In April India had pledged $20 billion in development aid. All this has been happening when people in India has been reeling under unrelenting inflationary pressures with commodity prices rising in double digit month-on-month basis. If the contribution to the Eurozone has had any effect, it is not seen in the fast evaporating FDI investments in India which usually come from the US and Europe.
If news media in India is subsumed by new corruption coverage by the hour the mainstream media abroad admittedly “is having so much fun at Dr. Singh’s expense”. K. Balaji head of Google Doodle India with quite some reservations said that, “so we thought why not let Google users also join in and partake in the revelry. This is also our way of paying tribute to him for introducing colorful words such as ‘Under-achiever’, ‘Lame-Duck’ and now ‘Poodle’ into the discourse on national politics”. Such is the unbridled contempt of the government abroad.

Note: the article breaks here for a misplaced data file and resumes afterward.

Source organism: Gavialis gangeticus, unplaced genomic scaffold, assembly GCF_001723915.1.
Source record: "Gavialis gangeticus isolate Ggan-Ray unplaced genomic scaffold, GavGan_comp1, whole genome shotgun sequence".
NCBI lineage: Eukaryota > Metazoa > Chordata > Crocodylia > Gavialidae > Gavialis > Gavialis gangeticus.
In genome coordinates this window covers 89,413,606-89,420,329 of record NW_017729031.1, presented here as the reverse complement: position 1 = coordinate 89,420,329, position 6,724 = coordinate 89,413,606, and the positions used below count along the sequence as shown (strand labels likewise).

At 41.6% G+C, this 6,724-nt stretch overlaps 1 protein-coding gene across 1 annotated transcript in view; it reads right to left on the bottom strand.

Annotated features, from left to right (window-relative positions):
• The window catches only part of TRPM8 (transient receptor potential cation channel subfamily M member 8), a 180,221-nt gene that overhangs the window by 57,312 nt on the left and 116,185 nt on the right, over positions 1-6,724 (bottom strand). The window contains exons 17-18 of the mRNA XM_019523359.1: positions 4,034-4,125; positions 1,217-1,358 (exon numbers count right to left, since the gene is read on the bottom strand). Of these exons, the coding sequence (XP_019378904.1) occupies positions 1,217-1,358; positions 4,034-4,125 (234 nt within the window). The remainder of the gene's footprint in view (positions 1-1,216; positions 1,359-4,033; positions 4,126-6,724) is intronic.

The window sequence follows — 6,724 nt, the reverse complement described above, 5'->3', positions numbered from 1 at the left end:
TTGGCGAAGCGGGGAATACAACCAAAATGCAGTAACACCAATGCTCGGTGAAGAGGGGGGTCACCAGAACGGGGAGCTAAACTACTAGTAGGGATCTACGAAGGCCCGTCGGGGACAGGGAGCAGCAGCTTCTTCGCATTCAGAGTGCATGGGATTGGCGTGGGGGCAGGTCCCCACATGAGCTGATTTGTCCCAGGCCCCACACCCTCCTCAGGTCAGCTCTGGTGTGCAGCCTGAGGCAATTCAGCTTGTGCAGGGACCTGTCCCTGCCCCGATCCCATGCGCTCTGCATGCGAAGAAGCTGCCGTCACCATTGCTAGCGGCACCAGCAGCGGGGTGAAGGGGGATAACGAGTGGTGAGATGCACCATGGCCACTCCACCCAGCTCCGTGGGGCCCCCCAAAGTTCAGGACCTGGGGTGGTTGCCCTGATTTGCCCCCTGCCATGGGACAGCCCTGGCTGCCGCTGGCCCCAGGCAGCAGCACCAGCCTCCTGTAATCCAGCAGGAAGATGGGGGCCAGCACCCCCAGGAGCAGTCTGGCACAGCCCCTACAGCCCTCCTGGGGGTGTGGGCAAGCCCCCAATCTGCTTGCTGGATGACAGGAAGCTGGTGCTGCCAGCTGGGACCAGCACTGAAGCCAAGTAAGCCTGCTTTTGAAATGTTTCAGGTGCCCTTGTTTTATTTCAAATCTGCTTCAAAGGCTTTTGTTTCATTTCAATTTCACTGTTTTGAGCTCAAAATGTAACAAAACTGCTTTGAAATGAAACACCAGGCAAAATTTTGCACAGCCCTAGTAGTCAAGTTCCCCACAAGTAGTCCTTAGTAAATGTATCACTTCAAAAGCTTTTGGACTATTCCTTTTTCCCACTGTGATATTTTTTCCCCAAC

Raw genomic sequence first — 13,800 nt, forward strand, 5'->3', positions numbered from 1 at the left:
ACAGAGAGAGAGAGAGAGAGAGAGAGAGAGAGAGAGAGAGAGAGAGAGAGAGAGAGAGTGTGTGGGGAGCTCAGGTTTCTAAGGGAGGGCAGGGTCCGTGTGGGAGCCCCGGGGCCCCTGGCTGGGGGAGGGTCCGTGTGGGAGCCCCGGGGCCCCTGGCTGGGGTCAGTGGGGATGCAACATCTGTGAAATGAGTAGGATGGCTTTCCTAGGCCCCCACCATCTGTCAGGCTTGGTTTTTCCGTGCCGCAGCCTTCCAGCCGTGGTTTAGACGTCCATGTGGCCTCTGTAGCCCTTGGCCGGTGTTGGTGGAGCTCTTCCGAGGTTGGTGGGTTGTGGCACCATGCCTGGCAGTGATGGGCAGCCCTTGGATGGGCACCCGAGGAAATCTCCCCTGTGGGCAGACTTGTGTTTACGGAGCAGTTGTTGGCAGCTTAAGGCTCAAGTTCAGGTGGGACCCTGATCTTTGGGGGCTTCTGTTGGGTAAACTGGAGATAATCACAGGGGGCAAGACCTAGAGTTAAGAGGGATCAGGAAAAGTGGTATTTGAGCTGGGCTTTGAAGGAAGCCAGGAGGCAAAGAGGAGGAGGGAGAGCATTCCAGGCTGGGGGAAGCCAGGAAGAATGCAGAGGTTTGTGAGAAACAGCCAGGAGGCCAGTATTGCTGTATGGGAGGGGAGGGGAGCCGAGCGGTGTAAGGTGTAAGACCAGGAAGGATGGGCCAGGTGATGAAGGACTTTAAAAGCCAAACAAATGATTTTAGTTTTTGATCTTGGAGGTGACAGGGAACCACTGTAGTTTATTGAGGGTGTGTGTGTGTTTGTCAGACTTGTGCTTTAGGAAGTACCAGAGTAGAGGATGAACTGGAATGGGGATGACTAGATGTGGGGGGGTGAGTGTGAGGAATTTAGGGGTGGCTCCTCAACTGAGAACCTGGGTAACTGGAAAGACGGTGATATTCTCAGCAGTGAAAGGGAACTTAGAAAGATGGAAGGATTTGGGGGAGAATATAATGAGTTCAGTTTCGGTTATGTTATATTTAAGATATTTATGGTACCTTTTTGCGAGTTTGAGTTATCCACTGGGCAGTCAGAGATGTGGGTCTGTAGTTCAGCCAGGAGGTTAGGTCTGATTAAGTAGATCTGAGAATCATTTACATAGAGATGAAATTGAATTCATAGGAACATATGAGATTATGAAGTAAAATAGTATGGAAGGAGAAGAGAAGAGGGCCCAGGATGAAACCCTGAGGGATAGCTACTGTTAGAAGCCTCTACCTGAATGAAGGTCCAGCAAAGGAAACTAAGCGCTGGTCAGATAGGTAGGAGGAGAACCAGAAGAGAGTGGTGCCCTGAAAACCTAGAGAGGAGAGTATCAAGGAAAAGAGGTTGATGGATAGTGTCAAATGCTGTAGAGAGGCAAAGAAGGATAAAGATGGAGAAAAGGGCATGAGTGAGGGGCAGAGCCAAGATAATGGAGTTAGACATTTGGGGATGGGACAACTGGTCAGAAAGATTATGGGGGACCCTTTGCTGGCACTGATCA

Also, the pall of rectitude which the Prime Minister was known for has been removed after the BJP has started accusing the prime minister directly for the corruption under his charge, especially when he was Union Coal Minister when the multi-lakh-crore scandal took place.
Simon Denyer, Washington Post Bureau chief in New Delhi, refused to acknowledge that he had apologised to the government though the Prime Minister’s Office issued a clarification which stated that Denyer had said sorry for the frailties in his news website. The clarification did not mention anything about his opinion of the PM being a tragic figure even if it was hair-splitting on internet technicalities.